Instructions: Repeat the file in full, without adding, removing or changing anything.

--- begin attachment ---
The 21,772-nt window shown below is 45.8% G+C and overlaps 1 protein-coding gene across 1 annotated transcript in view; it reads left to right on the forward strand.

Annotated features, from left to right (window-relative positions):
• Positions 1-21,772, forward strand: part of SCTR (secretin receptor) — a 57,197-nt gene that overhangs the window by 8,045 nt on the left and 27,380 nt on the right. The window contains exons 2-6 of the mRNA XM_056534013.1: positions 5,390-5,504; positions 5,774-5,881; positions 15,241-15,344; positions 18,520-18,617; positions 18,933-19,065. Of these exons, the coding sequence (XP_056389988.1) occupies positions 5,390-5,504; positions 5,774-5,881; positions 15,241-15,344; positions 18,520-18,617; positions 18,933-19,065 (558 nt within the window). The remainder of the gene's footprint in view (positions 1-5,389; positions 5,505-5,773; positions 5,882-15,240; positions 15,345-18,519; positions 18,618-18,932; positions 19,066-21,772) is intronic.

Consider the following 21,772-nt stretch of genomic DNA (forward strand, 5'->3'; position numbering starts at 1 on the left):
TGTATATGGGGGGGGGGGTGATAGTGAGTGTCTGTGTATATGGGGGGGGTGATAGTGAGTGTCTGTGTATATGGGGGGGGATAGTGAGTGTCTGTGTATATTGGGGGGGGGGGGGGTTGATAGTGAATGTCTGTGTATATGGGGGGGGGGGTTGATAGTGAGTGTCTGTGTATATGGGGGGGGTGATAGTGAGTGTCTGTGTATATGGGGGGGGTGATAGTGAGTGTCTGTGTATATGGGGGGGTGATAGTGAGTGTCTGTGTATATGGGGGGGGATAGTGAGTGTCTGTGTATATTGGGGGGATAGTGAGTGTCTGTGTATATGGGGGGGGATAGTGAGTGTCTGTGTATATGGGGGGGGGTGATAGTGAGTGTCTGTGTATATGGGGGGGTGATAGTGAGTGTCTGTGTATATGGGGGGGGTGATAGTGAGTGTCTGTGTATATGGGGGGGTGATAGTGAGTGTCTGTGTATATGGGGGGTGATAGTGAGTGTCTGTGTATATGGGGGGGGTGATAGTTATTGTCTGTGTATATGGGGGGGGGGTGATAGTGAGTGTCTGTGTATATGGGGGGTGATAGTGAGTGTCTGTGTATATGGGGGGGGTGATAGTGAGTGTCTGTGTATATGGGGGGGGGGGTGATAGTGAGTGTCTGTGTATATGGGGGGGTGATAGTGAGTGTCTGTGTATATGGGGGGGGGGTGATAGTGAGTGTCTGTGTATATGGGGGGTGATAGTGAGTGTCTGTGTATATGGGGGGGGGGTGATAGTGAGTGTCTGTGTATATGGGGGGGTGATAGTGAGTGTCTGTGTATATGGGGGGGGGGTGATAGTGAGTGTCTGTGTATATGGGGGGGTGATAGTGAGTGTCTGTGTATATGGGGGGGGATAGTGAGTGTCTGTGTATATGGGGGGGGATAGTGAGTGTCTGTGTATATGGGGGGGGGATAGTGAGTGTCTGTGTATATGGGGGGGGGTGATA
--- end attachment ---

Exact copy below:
The 21,772-nt window shown below is 45.8% G+C and overlaps 1 protein-coding gene across 1 annotated transcript in view; it reads left to right on the forward strand.

Annotated features, from left to right (window-relative positions):
• Positions 1-21,772, forward strand: part of SCTR (secretin receptor) — a 57,197-nt gene that overhangs the window by 8,045 nt on the left and 27,380 nt on the right. The window contains exons 2-6 of the mRNA XM_056534013.1: positions 5,390-5,504; positions 5,774-5,881; positions 15,241-15,344; positions 18,520-18,617; positions 18,933-19,065. Of these exons, the coding sequence (XP_056389988.1) occupies positions 5,390-5,504; positions 5,774-5,881; positions 15,241-15,344; positions 18,520-18,617; positions 18,933-19,065 (558 nt within the window). The remainder of the gene's footprint in view (positions 1-5,389; positions 5,505-5,773; positions 5,882-15,240; positions 15,345-18,519; positions 18,618-18,932; positions 19,066-21,772) is intronic.

Consider the following 21,772-nt stretch of genomic DNA (forward strand, 5'->3'; position numbering starts at 1 on the left):
TGTATATGGGGGGGGGGGTGATAGTGAGTGTCTGTGTATATGGGGGGGGTGATAGTGAGTGTCTGTGTATATGGGGGGGGATAGTGAGTGTCTGTGTATATTGGGGGGGGGGGGGGTTGATAGTGAATGTCTGTGTATATGGGGGGGGGGGTTGATAGTGAGTGTCTGTGTATATGGGGGGGGTGATAGTGAGTGTCTGTGTATATGGGGGGGGTGATAGTGAGTGTCTGTGTATATGGGGGGGTGATAGTGAGTGTCTGTGTATATGGGGGGGGATAGTGAGTGTCTGTGTATATTGGGGGGATAGTGAGTGTCTGTGTATATGGGGGGGGATAGTGAGTGTCTGTGTATATGGGGGGGGGTGATAGTGAGTGTCTGTGTATATGGGGGGGTGATAGTGAGTGTCTGTGTATATGGGGGGGGTGATAGTGAGTGTCTGTGTATATGGGGGGGTGATAGTGAGTGTCTGTGTATATGGGGGGTGATAGTGAGTGTCTGTGTATATGGGGGGGGTGATAGTTATTGTCTGTGTATATGGGGGGGGGGTGATAGTGAGTGTCTGTGTATATGGGGGGTGATAGTGAGTGTCTGTGTATATGGGGGGGGTGATAGTGAGTGTCTGTGTATATGGGGGGGGGGGTGATAGTGAGTGTCTGTGTATATGGGGGGGTGATAGTGAGTGTCTGTGTATATGGGGGGGGGGTGATAGTGAGTGTCTGTGTATATGGGGGGTGATAGTGAGTGTCTGTGTATATGGGGGGGGGGTGATAGTGAGTGTCTGTGTATATGGGGGGGTGATAGTGAGTGTCTGTGTATATGGGGGGGGGGTGATAGTGAGTGTCTGTGTATATGGGGGGGTGATAGTGAGTGTCTGTGTATATGGGGGGGGATAGTGAGTGTCTGTGTATATGGGGGGGGATAGTGAGTGTCTGTGTATATGGGGGGGGGATAGTGAGTGTCTGTGTATATGGGGGGGGGTGATA